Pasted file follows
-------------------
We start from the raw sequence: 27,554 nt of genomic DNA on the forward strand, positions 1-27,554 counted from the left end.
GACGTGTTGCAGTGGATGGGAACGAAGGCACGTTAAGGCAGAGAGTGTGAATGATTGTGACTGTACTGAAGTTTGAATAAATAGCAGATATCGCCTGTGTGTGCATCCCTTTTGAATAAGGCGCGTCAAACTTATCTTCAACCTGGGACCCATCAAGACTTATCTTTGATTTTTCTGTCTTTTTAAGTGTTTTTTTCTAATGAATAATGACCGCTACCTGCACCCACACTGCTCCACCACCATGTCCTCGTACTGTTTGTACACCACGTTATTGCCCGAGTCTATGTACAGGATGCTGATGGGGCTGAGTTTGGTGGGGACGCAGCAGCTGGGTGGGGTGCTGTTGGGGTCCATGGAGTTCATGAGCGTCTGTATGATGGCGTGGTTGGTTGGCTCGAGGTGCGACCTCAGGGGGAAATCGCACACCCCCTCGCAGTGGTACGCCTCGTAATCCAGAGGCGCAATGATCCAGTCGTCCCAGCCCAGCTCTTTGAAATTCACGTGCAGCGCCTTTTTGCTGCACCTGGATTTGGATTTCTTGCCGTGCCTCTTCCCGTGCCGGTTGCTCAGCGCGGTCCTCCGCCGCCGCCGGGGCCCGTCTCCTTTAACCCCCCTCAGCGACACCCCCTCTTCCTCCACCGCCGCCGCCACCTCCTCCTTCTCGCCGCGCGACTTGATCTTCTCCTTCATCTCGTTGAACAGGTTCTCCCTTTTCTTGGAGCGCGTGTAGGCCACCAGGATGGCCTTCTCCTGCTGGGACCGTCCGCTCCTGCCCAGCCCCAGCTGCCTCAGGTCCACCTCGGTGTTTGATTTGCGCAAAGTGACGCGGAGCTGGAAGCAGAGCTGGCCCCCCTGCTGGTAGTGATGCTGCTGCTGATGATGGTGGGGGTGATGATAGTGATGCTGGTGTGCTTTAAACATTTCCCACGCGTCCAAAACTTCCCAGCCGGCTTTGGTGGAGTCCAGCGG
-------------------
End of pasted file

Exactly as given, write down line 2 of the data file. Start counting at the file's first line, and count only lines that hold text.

GACGTGTTGCAGTGGATGGGAACGAAGGCACGTTAAGGCAGAGAGTGTGAATGATTGTGACTGTACTGAAGTTTGAATAAATAGCAGATATCGCCTGTGTGTGCATCCCTTTTGAATAAGGCGCGTCAAACTTATCTTCAACCTGGGACCCATCAAGACTTATCTTTGATTTTTCTGTCTTTTTAAGTGTTTTTTTCTAATGAATAATGACCGCTACCTGCACCCACACTGCTCCACCACCATGTCCTCGTACTGTTTGTACACCACGTTATTGCCCGAGTCTATGTACAGGATGCTGATGGGGCTGAGTTTGGTGGGGACGCAGCAGCTGGGTGGGGTGCTGTTGGGGTCCATGGAGTTCATGAGCGTCTGTATGATGGCGTGGTTGGTTGGCTCGAGGTGCGACCTCAGGGGGAAATCGCACACCCCCTCGCAGTGGTACGCCTCGTAATCCAGAGGCGCAATGATCCAGTCGTCCCAGCCCAGCTCTTTGAAATTCACGTGCAGCGCCTTTTTGCTGCACCTGGATTTGGATTTCTTGCCGTGCCTCTTCCCGTGCCGGTTGCTCAGCGCGGTCCTCCGCCGCCGCCGGGGCCCGTCTCCTTTAACCCCCCTCAGCGACACCCCCTCTTCCTCCACCGCCGCCGCCACCTCCTCCTTCTCGCCGCGCGACTTGATCTTCTCCTTCATCTCGTTGAACAGGTTCTCCCTTTTCTTGGAGCGCGTGTAGGCCACCAGGATGGCCTTCTCCTGCTGGGACCGTCCGCTCCTGCCCAGCCCCAGCTGCCTCAGGTCCACCTCGGTGTTTGATTTGCGCAAAGTGACGCGGAGCTGGAAGCAGAGCTGGCCCCCCTGCTGGTAGTGATGCTGCTGCTGATGATGGTGGGGGTGATGATAGTGATGCTGGTGTGCTTTAAACATTTCCCACGCGTCCAAAACTTCCCAGCCGGCTTTGGTGGAGTCCAGCGG